Overall, this is a worthwhile read and I am sure that any mystery/spy fan will not go wrong spending a few hours of escape with The Banker by Michael Drysdale.
I received a complimentary copy of this ebook from in exchange for an honest review. I am not related nor friends with this author.
This is a short, easy read, with some topical interest but little real depth. You will learn something of Ecuador and bird watching holidays, but little about the reality of banking and how we have come to the point of near breakdown in our financial systems. The book is light in tone and very digestible - what I would class as an airplane novel - something the nervous flyer might find absorbing.
There are some drawbacks, however. The main one, for me, was that I have nothing but contempt for greedy bankers, so it was difficult to extend any empathy towards Sir Phil, the protagonist, in flight from his indiscretions as a banking chief. Secondly, I found the characterisation superficial. Especially when we were faced with, yet again, Russian thugs and their oligarch as the villains. Essentially this was villain versus villain, therefore who cares who wins in the end? One doesn't mind implausibilities in thrillers though, so I did read this with the intention of being fair to it. I have nothing but admiration for anyone who can write a thriller and make it an engrossing read. In spite of its superficiality, I rather enjoyed it.
Nb. I was asked to review this book by the author who sent it to me in a downloadable format.
on 21 January 2013
I received this book as a freebie from bookrooster and this is my first attempt at reviewing. The book itself was quite an easy read but it did seem to spend rather too much time giving details on the various locations discussed within the book, and there were quite a few. There was a degree of laziness in some of the text, using the moon as the title for a tabloid newspaper being one. Without spoiling the end it was fairly predictable from the half way stage with an almighty clue dropped in. As the book was free I can not comment on value for money but although a little predictable it was not boring and was quite easy to follow. Not sure if I'll read further novels by the author but probably not.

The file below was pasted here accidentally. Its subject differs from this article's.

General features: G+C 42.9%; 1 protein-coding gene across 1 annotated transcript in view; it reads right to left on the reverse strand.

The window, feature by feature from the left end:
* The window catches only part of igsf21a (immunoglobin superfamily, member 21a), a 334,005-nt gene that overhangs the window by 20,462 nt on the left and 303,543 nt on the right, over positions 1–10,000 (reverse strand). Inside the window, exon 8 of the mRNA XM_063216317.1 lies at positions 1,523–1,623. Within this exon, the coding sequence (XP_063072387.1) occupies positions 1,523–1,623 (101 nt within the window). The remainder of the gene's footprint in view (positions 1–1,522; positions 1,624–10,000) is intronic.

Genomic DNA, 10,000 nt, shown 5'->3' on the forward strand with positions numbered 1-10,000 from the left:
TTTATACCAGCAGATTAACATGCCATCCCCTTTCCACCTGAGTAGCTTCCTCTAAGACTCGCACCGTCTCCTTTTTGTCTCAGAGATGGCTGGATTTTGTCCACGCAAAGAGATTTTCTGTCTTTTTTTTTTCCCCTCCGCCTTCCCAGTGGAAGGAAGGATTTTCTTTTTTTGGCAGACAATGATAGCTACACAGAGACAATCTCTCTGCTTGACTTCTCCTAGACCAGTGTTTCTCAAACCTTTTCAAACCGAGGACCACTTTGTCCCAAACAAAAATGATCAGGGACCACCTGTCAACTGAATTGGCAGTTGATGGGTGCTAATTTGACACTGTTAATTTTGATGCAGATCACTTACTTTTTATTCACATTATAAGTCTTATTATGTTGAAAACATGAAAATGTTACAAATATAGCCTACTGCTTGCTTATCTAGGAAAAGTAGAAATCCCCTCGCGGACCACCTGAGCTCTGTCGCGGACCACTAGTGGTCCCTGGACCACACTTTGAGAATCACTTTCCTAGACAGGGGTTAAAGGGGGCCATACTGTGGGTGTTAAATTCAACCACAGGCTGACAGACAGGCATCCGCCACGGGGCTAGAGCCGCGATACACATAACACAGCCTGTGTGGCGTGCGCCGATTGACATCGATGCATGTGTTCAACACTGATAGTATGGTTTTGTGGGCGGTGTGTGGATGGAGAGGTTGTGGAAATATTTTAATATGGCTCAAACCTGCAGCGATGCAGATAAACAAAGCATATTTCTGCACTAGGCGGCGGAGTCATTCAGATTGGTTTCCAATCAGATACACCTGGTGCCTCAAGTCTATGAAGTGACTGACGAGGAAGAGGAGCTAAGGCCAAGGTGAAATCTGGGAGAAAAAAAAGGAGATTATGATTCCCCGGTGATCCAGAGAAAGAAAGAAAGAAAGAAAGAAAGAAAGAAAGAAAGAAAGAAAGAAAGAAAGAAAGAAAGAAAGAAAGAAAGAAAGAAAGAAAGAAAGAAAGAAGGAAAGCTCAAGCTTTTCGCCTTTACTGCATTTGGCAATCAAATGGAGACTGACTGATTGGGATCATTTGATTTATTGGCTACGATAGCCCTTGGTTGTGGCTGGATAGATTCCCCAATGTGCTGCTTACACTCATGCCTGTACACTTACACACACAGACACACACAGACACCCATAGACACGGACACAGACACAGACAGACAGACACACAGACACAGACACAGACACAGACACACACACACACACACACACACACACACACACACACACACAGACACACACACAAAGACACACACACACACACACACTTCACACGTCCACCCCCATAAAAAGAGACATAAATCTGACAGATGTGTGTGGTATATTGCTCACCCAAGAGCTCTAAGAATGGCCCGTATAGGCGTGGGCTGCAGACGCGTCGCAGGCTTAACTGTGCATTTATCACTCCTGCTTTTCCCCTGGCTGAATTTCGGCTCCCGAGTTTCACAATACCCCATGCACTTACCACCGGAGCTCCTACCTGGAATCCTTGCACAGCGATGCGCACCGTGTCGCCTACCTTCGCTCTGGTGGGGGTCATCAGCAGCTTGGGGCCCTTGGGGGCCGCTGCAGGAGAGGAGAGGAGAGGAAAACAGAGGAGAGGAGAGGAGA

on 24 January 2012
I've just finished this debut novel which I read in one go. It's a real page turner. The book is a thriller and starts with a former banker on the run from a Russian oligarch with a Mafia background. There are several other threads which all come together in the second half of the book. There are lots of twists, turns and cliff hangers throughout the plot. The ending, a complete surprise, is one of the best I've seen. The book is fast paced and I read it in 4 hours. It's a great read for a plane flight or a long train journey. There are a number of exotic locations which would make it a great film.
on 30 July 2012
What a load of rubbish. The plot was totally and utterley unbelievable. Thankfully I only paid 99p for this book, had I paid more then I would have been very angry.
The writer continually uses the lead characters "Sir" which became very annoying - there was no need for it to be prefixed to the name. I was perfectly aware of the fact he had a knighthood. I would want to read another book by this author unless his writing style / imagination changes dramatically.
3 of 4 people found the following review helpful
on 27 January 2012
Warning, this thriller-based book provides compulsive reading! It is very difficult to tear oneself away from 'The Banker' once one starts reading it. The plot is multi-threaded and masterfully takes the reader on a journey through various near and distant destinations. Sometimes, one almost feels sorry for ruthless ex-banking fat-cat Sir Phil Black and wishes that something more could be done to help him, especially where his family is concerned. As the book progresses, the various threads are tied up. However, one particular sweetener is left dangling in the air and brings the story to an amazing conclusion. Thoroughly recommended...
on 13 July 2012
Did I like it, yes, but it was only ok, hence the three stars. I did find myself skipping paragraphs in places towards the end, but this novel was an easy read and it did bring a smile to my face every now and then as I placed real people in place of the fictional characters.
Recommend, yes, but don't expect too much.